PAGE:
Indias Challenge 2004 Counter-balancing Between G-20 And EU

Written by Malcolm Subhan | Brussels, Dec 28: | Updated: Dec 29 2003, 05:30am hrs
What is the greatest challenge facing India in its relations with the European Union It is a challenge closely linked to the most important development to have taken place during 2003, one in which India played a leading role. The development was the establishment, by a group of some 22 developing countries, with Brazil, India and China at their head of the G-22. It was set up to counterbalance the power of the EU and the United States in trade negotiations, shortly before the trade ministers from the 148 WTO member-countries met in Mexico in September, to give fresh impetus to the Doha development round of trade negotiations.

Testimony to the importance of the G-20, as the group is now called, was provided by the EU and the US. Both denigrated the G-20 and accused it of being largely responsible for the collapse of the Cancun meeting. Since then the US has done its best to break up the group, and has succeeded to the extent that a number of its Latin American members, including Uruguay, but not Brazil, have left the group.

The challenge facing India is to secure the EUs co-operation with the G-20, because it is the best placed of all the G-20 countries to ensure this. Brazil is taking part in the US-inspired negotiations to set up a free trade agreement of the Americas. It is also taking part in the negotiations for a trade agreement between the EU and the Mercosur group (Brazil, Argentina, Uruguay and Paraguay).

China carries greater clout with the EU than does India, but it is handicapped by the fact that it is second only to the US in the level of its exports to the EU. It accounted for 8.2 per cent of the EUs total imports during 2002. The EUs trade deficit with China was by far the largest than with any of its trading partners at $45 billion.

Indias trade performance is modest by comparison. It accounted for just 1.3 per cent of the EUs total imports during 2002, leaving the EU with a small surplus of $900 million. (Brazil, by comparison, accounted for 1.7 per cent of EU imports end enjoyed a trade surplus of some $1.5 billion.) The EU, unlike the US, is looking for an accommodation with the G-20. Its chief trade negotiator Pascal Lamy accepted an invitation from the G-20, which the US trade representative Robert Zoellick turned down. Lamy met with the trade ministers from the G-20 countries in Brasilia on December 12. Their dialogue proved to be fruitful and positive, according to the joint press communique they issued afterwards. Both sides explained their own positions in a business-like manner.

Even more to the point, they acknowledged the importance of this dialogue to achieve progress in the (Doha development round) negotiations. And both sides agreed to continue exchanging views, in Geneva and at ministerial level, in order to contribute for a successful and timely completion of the Doha round.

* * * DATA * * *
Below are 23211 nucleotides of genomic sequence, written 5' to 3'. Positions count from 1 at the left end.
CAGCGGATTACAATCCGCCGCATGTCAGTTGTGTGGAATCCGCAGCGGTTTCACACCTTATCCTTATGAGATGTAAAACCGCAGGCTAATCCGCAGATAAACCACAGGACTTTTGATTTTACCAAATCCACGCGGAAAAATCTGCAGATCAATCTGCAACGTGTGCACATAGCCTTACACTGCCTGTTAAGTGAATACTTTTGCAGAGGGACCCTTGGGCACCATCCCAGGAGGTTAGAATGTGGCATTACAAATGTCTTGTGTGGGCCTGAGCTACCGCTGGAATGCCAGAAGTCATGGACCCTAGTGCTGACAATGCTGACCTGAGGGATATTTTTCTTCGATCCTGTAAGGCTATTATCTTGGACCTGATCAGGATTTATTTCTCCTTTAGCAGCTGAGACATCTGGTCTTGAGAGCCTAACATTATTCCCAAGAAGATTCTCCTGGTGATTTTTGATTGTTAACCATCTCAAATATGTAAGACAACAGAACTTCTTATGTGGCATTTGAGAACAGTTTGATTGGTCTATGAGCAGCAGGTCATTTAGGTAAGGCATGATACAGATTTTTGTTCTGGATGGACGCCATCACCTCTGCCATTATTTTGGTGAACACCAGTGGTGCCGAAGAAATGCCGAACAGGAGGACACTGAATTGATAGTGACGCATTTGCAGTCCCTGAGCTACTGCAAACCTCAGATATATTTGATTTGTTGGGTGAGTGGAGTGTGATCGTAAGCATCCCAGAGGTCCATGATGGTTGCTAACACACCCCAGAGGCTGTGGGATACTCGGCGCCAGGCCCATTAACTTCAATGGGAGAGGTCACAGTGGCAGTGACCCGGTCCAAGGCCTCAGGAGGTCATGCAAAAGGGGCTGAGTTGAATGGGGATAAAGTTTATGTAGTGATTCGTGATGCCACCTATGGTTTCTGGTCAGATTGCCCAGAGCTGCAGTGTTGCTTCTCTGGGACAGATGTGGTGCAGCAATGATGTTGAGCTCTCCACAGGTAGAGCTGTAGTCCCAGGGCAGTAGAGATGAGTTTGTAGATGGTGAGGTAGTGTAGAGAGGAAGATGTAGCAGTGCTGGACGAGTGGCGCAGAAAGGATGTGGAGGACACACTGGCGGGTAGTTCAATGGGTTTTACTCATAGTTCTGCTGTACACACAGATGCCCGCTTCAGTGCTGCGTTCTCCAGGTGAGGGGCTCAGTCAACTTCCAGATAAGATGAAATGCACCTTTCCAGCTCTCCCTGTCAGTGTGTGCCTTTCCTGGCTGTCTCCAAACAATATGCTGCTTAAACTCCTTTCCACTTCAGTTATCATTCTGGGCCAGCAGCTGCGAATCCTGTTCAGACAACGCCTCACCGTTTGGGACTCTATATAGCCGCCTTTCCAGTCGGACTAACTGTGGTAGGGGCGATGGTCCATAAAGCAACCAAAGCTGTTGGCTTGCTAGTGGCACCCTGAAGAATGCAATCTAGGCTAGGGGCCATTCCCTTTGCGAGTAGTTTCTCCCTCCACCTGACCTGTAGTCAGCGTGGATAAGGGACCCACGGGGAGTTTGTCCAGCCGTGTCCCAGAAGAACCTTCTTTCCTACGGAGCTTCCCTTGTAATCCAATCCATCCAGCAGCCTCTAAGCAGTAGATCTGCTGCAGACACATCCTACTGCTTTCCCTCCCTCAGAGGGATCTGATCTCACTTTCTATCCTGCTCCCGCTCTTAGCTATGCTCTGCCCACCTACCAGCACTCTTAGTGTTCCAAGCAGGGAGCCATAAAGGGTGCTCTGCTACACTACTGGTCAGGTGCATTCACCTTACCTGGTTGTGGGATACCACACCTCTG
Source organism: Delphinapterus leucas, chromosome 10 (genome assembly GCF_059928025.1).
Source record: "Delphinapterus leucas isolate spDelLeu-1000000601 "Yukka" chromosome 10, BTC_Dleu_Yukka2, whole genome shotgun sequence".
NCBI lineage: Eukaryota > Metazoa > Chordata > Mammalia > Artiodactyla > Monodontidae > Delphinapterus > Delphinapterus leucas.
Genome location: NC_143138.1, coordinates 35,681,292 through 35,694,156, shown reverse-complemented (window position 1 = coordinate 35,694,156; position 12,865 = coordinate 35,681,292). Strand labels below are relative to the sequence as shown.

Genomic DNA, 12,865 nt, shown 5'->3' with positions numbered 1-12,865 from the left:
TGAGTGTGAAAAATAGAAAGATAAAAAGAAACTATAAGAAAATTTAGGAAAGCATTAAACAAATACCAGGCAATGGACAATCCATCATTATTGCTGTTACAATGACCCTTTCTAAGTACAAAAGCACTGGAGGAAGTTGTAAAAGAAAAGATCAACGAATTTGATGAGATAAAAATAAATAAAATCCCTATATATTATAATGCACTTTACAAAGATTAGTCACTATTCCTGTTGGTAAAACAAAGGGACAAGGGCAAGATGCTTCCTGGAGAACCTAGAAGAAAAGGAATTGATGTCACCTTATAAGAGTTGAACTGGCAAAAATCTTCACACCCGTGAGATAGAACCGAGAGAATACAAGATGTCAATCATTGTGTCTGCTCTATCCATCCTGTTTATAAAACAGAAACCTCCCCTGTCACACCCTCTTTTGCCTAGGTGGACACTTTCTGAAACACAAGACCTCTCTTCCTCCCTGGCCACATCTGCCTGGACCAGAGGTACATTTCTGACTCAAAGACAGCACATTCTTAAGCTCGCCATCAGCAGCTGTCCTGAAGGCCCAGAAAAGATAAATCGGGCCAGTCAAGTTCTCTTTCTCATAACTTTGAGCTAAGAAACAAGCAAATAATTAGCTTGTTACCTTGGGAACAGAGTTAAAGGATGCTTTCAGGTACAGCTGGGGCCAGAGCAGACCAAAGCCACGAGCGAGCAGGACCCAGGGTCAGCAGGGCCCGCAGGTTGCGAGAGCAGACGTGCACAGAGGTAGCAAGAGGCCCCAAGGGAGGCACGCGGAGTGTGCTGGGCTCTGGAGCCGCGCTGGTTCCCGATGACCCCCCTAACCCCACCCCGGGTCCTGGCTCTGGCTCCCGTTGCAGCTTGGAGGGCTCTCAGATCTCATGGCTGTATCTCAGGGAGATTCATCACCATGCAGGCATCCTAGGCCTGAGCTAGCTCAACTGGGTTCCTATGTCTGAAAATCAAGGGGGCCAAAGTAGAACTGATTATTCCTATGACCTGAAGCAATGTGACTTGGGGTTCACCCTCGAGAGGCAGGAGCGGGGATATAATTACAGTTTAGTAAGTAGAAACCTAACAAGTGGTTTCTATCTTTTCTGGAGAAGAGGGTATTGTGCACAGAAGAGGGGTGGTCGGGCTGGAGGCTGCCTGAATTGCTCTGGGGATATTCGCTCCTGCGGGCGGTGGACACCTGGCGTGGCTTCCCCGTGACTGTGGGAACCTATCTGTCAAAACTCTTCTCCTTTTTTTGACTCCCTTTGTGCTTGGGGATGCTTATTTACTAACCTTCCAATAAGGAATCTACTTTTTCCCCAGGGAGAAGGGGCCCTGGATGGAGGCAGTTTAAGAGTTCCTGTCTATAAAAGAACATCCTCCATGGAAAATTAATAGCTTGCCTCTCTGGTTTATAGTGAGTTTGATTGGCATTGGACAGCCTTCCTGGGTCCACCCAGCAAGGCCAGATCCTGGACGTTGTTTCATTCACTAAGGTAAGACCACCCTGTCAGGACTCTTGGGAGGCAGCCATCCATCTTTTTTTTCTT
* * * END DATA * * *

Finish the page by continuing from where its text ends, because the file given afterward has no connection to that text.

New Delhi is well placed to maintain the momentum generated in the Brazilian capital. Of course Indias commerce and agriculture ministers and the EU trade commissioner Pascal Lamy will have to look beyond their present differences.

Having won its case against the EU in the WTO over a key feature of the EUs GSP scheme, India will have to be prepared to compromise - in its own interests, and those of the G-20. The WTO ruling deals a blow to the interest of several Latin American countries, Pakistan.

Mr Lamy will have to take a more flexible line in his complaint to the WTO about the way in which India is targeting EU companies when taking anti-dumping action. The Indian authorities have ruled against the EU in 27 cases since 1999, according to commissioner Lamys spokeswoman.

At first sight none of this augurs well for any attempts by India to act as a bridge between the EU and the G-20. But the solution, as the old song had it, is to accentuate the positive. And the fourth EU-India summit, held in New Delhi on November 29, set the stage for closer India-EU cooperation in the trade field.

The summits agenda for action provides for the launch of a trade and investment development programme, for which the EU has earmarked well over $15 million. It provides for continuing high-level dialogue on multilateral trade issues, and a dialogue at experts level to promote a better understanding of trade defence instruments, including anti-dumping measures.

And now is a good time to remind the EUs chief trade negotiator Pascal Lamy of the confidence he expressed in closer EU-India trade relations in a speech he gave to the members of the Federation of Indian Chamber of Commerce and Industry last March.

Nothing could be further from reality, he declared on that occasion, than the stereotype viewwhich goes roughly like this: The EU pushing for an over-ambitious Doha Development Agenda, on the one hand and India, as the great opponent, on the other, with differences that are supposedly impossible to bridge.

Lamy was speaking before the emergence of the G-20, of course. But his concluding remarks at the Ficci luncheon meeting still have the ring of truth. They certainly present both sides with a challenge for the new year. The EU and India should forge ahead jointly, Lamy declared, adding, we need to shape consensus, building on our natural convergences and bridging our differences.